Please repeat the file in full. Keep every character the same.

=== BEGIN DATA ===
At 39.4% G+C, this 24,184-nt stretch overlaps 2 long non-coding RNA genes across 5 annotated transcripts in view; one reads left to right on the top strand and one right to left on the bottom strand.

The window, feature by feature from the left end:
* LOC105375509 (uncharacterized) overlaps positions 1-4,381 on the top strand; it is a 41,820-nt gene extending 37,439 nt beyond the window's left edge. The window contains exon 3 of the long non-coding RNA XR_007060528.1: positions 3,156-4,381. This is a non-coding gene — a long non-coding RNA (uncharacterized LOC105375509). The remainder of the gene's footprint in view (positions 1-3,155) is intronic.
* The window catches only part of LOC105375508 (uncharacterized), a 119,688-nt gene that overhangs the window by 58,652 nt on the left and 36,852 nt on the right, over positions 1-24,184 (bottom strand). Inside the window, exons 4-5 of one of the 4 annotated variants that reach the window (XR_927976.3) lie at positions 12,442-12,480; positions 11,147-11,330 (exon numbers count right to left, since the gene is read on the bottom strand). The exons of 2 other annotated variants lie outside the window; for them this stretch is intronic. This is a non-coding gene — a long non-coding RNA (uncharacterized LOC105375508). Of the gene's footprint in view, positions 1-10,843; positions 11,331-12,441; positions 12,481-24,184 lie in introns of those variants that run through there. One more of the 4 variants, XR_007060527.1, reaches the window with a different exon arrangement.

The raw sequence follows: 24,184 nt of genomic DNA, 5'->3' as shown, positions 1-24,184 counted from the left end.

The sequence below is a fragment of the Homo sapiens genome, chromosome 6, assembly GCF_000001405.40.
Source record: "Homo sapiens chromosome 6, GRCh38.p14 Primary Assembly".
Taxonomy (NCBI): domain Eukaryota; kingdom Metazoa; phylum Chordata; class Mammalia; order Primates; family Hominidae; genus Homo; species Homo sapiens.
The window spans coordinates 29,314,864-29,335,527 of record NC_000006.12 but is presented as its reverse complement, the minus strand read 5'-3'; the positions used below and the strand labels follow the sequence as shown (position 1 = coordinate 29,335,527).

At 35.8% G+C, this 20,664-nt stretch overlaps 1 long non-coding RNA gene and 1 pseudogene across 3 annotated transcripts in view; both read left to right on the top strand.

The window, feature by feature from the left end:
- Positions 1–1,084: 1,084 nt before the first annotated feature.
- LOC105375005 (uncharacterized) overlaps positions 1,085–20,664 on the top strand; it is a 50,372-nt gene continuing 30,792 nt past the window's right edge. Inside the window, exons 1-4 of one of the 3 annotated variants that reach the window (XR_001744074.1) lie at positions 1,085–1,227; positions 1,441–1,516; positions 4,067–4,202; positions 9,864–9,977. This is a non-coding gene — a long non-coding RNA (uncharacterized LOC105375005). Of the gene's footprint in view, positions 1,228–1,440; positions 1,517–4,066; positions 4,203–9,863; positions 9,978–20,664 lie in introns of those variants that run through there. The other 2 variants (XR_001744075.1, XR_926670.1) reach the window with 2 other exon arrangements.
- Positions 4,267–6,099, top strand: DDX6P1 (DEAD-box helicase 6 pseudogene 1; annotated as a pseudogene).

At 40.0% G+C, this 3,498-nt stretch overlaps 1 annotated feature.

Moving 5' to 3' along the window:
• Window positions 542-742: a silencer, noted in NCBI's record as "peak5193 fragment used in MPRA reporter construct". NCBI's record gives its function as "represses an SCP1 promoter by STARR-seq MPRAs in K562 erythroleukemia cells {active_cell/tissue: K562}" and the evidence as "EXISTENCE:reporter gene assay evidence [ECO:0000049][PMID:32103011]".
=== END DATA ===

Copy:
At 39.4% G+C, this 24,184-nt stretch overlaps 2 long non-coding RNA genes across 5 annotated transcripts in view; one reads left to right on the top strand and one right to left on the bottom strand.

The window, feature by feature from the left end:
* LOC105375509 (uncharacterized) overlaps positions 1-4,381 on the top strand; it is a 41,820-nt gene extending 37,439 nt beyond the window's left edge. The window contains exon 3 of the long non-coding RNA XR_007060528.1: positions 3,156-4,381. This is a non-coding gene — a long non-coding RNA (uncharacterized LOC105375509). The remainder of the gene's footprint in view (positions 1-3,155) is intronic.
* The window catches only part of LOC105375508 (uncharacterized), a 119,688-nt gene that overhangs the window by 58,652 nt on the left and 36,852 nt on the right, over positions 1-24,184 (bottom strand). Inside the window, exons 4-5 of one of the 4 annotated variants that reach the window (XR_927976.3) lie at positions 12,442-12,480; positions 11,147-11,330 (exon numbers count right to left, since the gene is read on the bottom strand). The exons of 2 other annotated variants lie outside the window; for them this stretch is intronic. This is a non-coding gene — a long non-coding RNA (uncharacterized LOC105375508). Of the gene's footprint in view, positions 1-10,843; positions 11,331-12,441; positions 12,481-24,184 lie in introns of those variants that run through there. One more of the 4 variants, XR_007060527.1, reaches the window with a different exon arrangement.

The raw sequence follows: 24,184 nt of genomic DNA, 5'->3' as shown, positions 1-24,184 counted from the left end.

The sequence below is a fragment of the Homo sapiens genome, chromosome 6, assembly GCF_000001405.40.
Source record: "Homo sapiens chromosome 6, GRCh38.p14 Primary Assembly".
Taxonomy (NCBI): domain Eukaryota; kingdom Metazoa; phylum Chordata; class Mammalia; order Primates; family Hominidae; genus Homo; species Homo sapiens.
The window spans coordinates 29,314,864-29,335,527 of record NC_000006.12 but is presented as its reverse complement, the minus strand read 5'-3'; the positions used below and the strand labels follow the sequence as shown (position 1 = coordinate 29,335,527).

At 35.8% G+C, this 20,664-nt stretch overlaps 1 long non-coding RNA gene and 1 pseudogene across 3 annotated transcripts in view; both read left to right on the top strand.

The window, feature by feature from the left end:
- Positions 1–1,084: 1,084 nt before the first annotated feature.
- LOC105375005 (uncharacterized) overlaps positions 1,085–20,664 on the top strand; it is a 50,372-nt gene continuing 30,792 nt past the window's right edge. Inside the window, exons 1-4 of one of the 3 annotated variants that reach the window (XR_001744074.1) lie at positions 1,085–1,227; positions 1,441–1,516; positions 4,067–4,202; positions 9,864–9,977. This is a non-coding gene — a long non-coding RNA (uncharacterized LOC105375005). Of the gene's footprint in view, positions 1,228–1,440; positions 1,517–4,066; positions 4,203–9,863; positions 9,978–20,664 lie in introns of those variants that run through there. The other 2 variants (XR_001744075.1, XR_926670.1) reach the window with 2 other exon arrangements.
- Positions 4,267–6,099, top strand: DDX6P1 (DEAD-box helicase 6 pseudogene 1; annotated as a pseudogene).

At 40.0% G+C, this 3,498-nt stretch overlaps 1 annotated feature.

Moving 5' to 3' along the window:
• Window positions 542-742: a silencer, noted in NCBI's record as "peak5193 fragment used in MPRA reporter construct". NCBI's record gives its function as "represses an SCP1 promoter by STARR-seq MPRAs in K562 erythroleukemia cells {active_cell/tissue: K562}" and the evidence as "EXISTENCE:reporter gene assay evidence [ECO:0000049][PMID:32103011]".